ferrariwinsagain.jpgChristijan Albers is having a very tough season. He has hit more walls during the course of this one year than some grand prix drivers manage over their entire careers, he has been frequently outperformed by the young rookie in his team (but here he is in elite company) and he has even been accused of being an ostrich (though he has issued a firm denial of the same). For some strange reason that he just cannot understand, the Spyker pitcrew is reported to be cold and distant towards him, and they tend to jump and duck at the slightest noise or hint of movement when he is in the vicinity. Perhaps this has something to do with the fact that Albers nearly obliterated the entire lot at the French GP, but it was unintentional of course and he doesn’t see why something as insignificant as nearly being hit on the head with a fuel hose should stop the pitcrew from being friendly and cordial. To top it all off, one of his sponsors – Mingya European Resort – is refusing to part with the dough and they are nearly a million dollars behind in due payments, so already there are internet polls on which driver is most likely to replace him at Spyker. There is no denying the entertainment value that Albers single-handedly brings to the sport, so will Bernie intervene?

After all, one has to admit that it is Bernie’s habit to intervene in things that initially seem like none of his darned business. He has reportedly been urging Red Bull owner Dietrich Mateschitz to sell one of his teams (that would be STR) and concentrate on just RBR. As to how this will affect Bernie in any way, I have no clue. And this despite Mateschitz clearly stating that he will have none of this selling business – “STR is not for sale. This rumour was invented by some super-clever people” – he says. Just who would these ‘super-clever’ people be? Surely not the folks at Bild, considering some of the other rumors they come up with, and Michael Schumacher has already indicated that we are more likely to see him flying in the sky wearing purple tights than see him running STR and attempting to teach Liuzzi how to hold the steering wheel. So that’s that, I suppose.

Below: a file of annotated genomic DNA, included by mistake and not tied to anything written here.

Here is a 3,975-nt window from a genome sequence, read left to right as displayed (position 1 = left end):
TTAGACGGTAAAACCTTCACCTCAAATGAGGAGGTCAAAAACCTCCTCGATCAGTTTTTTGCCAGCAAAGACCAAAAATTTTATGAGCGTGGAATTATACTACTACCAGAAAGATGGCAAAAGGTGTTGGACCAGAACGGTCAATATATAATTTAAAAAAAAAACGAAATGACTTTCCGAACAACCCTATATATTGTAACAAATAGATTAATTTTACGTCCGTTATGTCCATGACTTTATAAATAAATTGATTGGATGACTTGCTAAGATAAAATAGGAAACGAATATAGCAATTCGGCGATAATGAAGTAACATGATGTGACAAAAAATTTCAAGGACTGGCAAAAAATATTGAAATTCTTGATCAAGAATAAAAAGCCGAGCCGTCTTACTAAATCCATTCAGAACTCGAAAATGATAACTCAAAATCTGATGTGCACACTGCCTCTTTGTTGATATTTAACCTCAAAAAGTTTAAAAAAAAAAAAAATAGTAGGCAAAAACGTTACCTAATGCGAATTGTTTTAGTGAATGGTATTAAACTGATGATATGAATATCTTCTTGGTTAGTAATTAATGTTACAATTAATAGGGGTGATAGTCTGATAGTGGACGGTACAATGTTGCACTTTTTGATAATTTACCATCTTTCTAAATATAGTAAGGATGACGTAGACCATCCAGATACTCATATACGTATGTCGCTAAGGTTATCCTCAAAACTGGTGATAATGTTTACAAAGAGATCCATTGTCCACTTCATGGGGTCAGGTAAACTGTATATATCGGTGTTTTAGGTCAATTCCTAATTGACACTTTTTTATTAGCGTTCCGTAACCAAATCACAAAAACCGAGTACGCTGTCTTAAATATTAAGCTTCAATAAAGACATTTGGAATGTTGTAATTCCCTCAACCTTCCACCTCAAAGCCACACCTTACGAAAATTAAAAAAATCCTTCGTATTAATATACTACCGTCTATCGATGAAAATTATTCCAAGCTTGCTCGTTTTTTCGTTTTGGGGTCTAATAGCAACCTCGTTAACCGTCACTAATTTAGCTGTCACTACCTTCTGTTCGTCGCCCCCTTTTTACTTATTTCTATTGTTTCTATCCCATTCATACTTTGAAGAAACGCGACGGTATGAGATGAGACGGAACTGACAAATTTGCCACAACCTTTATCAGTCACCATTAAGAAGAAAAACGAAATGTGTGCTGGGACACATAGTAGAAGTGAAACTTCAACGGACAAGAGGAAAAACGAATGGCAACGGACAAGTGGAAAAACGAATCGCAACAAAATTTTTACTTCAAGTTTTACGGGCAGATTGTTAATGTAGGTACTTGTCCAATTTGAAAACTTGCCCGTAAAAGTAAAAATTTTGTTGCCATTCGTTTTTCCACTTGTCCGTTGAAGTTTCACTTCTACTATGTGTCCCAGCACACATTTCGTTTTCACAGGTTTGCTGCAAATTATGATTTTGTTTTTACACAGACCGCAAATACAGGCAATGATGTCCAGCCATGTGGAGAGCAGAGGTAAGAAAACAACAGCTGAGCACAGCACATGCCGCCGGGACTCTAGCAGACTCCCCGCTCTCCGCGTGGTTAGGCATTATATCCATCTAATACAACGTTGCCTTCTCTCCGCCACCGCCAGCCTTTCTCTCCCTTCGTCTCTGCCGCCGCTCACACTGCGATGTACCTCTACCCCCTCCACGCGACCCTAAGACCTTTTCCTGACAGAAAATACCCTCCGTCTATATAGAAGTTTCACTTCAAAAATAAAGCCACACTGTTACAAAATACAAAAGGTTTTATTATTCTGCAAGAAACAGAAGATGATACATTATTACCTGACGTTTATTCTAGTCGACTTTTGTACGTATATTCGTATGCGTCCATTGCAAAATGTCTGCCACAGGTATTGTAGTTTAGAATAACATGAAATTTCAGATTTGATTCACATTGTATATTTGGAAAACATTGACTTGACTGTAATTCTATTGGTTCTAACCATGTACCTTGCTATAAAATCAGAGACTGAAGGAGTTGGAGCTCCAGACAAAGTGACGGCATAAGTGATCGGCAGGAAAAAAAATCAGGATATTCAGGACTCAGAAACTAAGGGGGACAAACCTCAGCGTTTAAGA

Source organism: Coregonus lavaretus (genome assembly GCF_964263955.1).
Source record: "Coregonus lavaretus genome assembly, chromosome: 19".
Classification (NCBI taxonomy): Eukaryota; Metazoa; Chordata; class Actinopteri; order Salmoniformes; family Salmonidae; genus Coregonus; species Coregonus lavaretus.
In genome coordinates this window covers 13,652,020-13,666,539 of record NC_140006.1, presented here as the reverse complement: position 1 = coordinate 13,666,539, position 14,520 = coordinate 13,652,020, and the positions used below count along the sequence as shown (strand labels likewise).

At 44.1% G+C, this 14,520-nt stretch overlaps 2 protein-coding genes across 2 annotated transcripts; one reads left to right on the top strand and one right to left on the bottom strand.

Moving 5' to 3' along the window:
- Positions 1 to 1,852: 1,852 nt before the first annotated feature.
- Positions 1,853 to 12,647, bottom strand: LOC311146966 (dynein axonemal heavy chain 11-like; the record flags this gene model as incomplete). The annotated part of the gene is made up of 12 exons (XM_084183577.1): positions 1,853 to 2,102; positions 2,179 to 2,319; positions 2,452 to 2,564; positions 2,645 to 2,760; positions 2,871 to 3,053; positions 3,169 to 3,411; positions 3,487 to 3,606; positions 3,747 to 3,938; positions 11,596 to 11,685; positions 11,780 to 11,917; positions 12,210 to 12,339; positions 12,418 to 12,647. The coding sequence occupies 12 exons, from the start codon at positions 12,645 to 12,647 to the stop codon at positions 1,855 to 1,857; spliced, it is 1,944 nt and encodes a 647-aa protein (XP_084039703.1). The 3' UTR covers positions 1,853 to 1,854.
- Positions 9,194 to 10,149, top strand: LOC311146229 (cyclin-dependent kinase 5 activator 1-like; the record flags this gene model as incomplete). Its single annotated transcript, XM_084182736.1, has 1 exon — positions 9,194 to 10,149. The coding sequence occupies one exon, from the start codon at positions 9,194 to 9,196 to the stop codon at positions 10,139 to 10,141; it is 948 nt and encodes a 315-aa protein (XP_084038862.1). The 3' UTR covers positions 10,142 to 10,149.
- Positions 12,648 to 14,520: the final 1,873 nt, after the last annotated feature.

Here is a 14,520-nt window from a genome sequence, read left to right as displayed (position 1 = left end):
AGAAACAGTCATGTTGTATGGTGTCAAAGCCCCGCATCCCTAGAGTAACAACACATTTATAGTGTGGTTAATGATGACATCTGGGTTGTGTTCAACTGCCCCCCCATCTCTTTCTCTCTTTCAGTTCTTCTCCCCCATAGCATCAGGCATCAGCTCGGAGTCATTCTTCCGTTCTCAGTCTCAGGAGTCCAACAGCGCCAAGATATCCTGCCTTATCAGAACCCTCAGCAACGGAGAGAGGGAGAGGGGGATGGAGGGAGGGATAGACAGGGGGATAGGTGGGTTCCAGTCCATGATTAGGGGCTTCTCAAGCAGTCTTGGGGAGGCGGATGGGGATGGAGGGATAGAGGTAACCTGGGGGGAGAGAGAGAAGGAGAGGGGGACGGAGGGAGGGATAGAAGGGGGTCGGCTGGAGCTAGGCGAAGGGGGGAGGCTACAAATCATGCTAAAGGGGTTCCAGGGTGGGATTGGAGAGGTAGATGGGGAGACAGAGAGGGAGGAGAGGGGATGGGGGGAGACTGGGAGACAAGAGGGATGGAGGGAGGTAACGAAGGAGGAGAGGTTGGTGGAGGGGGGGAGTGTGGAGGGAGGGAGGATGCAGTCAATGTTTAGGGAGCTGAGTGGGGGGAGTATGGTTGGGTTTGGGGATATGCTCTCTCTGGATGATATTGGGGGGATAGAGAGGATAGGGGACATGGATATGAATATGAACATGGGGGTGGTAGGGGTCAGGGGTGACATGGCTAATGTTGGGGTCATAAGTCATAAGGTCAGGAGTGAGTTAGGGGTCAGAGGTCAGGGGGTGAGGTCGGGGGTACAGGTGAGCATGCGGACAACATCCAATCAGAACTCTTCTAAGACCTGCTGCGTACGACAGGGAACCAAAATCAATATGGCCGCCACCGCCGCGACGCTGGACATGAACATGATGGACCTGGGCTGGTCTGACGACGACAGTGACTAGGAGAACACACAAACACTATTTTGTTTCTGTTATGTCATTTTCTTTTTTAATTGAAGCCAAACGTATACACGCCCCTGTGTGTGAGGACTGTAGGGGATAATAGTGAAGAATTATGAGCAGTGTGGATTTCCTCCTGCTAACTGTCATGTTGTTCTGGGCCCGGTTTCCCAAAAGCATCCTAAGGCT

Following the dominant display from Kimi, Felipe and Ferrari yesterday, Ferrari president Luca di Montezemolo is giving the British press a run for their money in coming up with superlatives. “I was pleased to admire Raikkonen’s nice laps” says Montezemolo, “those five spotless laps were up there with the best from Schumacher (Michael of course, not Ralf). I also saw a magnificent Massa: he took risks in overtaking everyone, he was very good. It’s a great satisfaction”. Magnificent Massa?! Now really….whatever next, Remarkable Raikkonen? McLaren might be attempting to play down the Ferrari resurgence with talks of wrong strategy and tyre choices, but as Kimi says – “It doesn’t make any difference any more. We were first, they were second”. To the point, as always. Forza.

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